Inside The Lab: A Day In The Life Of An Epidemiologist

Public Health Online covers all things Epidemiology in this article

Job duties of an epidemiologist typically revolve around gathering medical and health information from the field, research or historical data, analyzing the data collected and presenting the findings. The findings can then be used to develop public health initiatives or discover how diseases originate, spread and can be treated. Even though humans are living longer and many diseases are no longer harming humanity the way they used to, epidemiologists are still important today. For example, diseases that were previously considered “extinct” are now making a comeback, such as measles.

The specific day-to-day job duties of an epidemiologist differ depending on the organization they work for and whether they primarily focus on research or the application of research to public health issues. However, there are basic tasks that apply to most epidemiologists, regardless of their primary area of focus. Typical job duties include:

  • Collection and analysis of research and statistical data. The data can be historical, analyzed in ways not previously anticipated, or contemporary, acquired from a recently completed research study or clinical trial.
  • The design and implementation of clinical research, trials and testing in order to treat public health problems and prevent diseases from spreading and developing. Management or development of public health initiatives based on new research data and analysis.
  • Presentation of findings resulting from research or public health programs to members of the public, government and private organizations.
  • Development and improvement of medical research methodology.

For a deeper understanding of what an epidemiologist does, it helps to go right to the source. David H. Schwartz, PhD, Head of Scientific Support to Counsel for Innovative Science Solutions spoke with us regarding his role in public health and epidemiology. Though Dr. Schwartz does not have a degree in epidemiology, the work that he does relates very strongly to the field. The following interview offers a unique perspective of typical work done by an epidemiologist.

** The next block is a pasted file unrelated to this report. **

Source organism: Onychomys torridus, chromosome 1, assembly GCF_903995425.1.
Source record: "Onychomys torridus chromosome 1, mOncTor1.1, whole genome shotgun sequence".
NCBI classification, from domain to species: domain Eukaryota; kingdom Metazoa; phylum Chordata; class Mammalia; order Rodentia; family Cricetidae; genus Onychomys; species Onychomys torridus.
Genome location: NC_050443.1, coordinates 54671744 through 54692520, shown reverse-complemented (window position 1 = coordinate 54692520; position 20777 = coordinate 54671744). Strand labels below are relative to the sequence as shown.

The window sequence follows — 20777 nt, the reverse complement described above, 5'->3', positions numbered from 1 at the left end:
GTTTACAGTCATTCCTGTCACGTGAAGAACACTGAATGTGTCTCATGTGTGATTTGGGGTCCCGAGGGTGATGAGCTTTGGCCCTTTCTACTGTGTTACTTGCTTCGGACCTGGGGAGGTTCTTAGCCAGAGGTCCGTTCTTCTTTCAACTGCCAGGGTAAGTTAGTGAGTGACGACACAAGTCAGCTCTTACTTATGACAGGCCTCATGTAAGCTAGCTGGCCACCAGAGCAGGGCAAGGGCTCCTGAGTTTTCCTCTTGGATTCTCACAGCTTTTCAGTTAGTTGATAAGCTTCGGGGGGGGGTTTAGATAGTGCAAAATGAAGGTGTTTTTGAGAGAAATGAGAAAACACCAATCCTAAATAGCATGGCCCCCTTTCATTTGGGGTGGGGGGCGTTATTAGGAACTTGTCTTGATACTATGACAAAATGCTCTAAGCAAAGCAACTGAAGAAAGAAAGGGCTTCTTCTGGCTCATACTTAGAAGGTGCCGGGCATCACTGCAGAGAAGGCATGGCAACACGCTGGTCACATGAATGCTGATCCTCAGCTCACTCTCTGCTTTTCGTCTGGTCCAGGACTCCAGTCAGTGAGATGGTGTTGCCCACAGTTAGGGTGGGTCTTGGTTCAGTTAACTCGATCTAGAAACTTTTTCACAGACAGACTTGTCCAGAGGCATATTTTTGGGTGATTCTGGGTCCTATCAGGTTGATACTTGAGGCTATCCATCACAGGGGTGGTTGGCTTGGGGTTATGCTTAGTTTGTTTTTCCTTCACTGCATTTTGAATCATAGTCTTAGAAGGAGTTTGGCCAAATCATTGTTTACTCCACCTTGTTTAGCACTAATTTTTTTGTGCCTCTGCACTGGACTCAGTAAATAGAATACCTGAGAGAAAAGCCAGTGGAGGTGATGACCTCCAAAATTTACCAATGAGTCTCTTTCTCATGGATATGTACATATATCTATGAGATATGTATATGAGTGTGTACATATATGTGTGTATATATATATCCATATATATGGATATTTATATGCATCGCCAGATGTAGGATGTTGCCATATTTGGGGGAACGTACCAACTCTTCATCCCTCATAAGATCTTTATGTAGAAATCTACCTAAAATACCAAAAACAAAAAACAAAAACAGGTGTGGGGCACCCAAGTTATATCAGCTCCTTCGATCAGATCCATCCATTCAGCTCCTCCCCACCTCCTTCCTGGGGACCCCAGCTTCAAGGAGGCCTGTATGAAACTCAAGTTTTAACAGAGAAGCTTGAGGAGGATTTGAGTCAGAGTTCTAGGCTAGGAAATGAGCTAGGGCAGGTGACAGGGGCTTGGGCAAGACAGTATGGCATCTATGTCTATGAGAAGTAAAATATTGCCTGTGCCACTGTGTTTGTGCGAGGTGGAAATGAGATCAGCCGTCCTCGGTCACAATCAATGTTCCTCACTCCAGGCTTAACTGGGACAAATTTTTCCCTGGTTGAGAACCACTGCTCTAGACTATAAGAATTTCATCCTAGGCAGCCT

How did you become involved with a scientific consulting firm?
After obtaining my PhD in neuroscience, I began to realize that there is a need for the ability to rigorously evaluate scientific information and to apply that analysis to a variety of venues, including legal actions, the regulatory arena and public policy. I formed Innovative Science Solutions, LLC (ISS) with my partner to address this growing need.

What is your educational background and how does it apply to your current job?
I was granted a PhD in neuroscience from Princeton University. The process of obtaining a PhD helped provide me with a deep and meaningful understanding of how science is conducted and properly interpreted. I use these fundamental principles every day in my work.

What does your day-to-day work entail?
Reviewing and evaluating the rigor of scientific information. This includes the study design, conduct and then the interpretation of the study findings. Ultimately, we need to align the evidence with the real-world problem and develop defensible arguments that are consistent with the scientific evidence.

Do you have any advice for students interested in entering public health?
I would recommend that you focus on your training and try to develop a deep and nuanced understanding of the scientific method.

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By Maeghan Myers
Maeghan Myers Graduate Student Assistant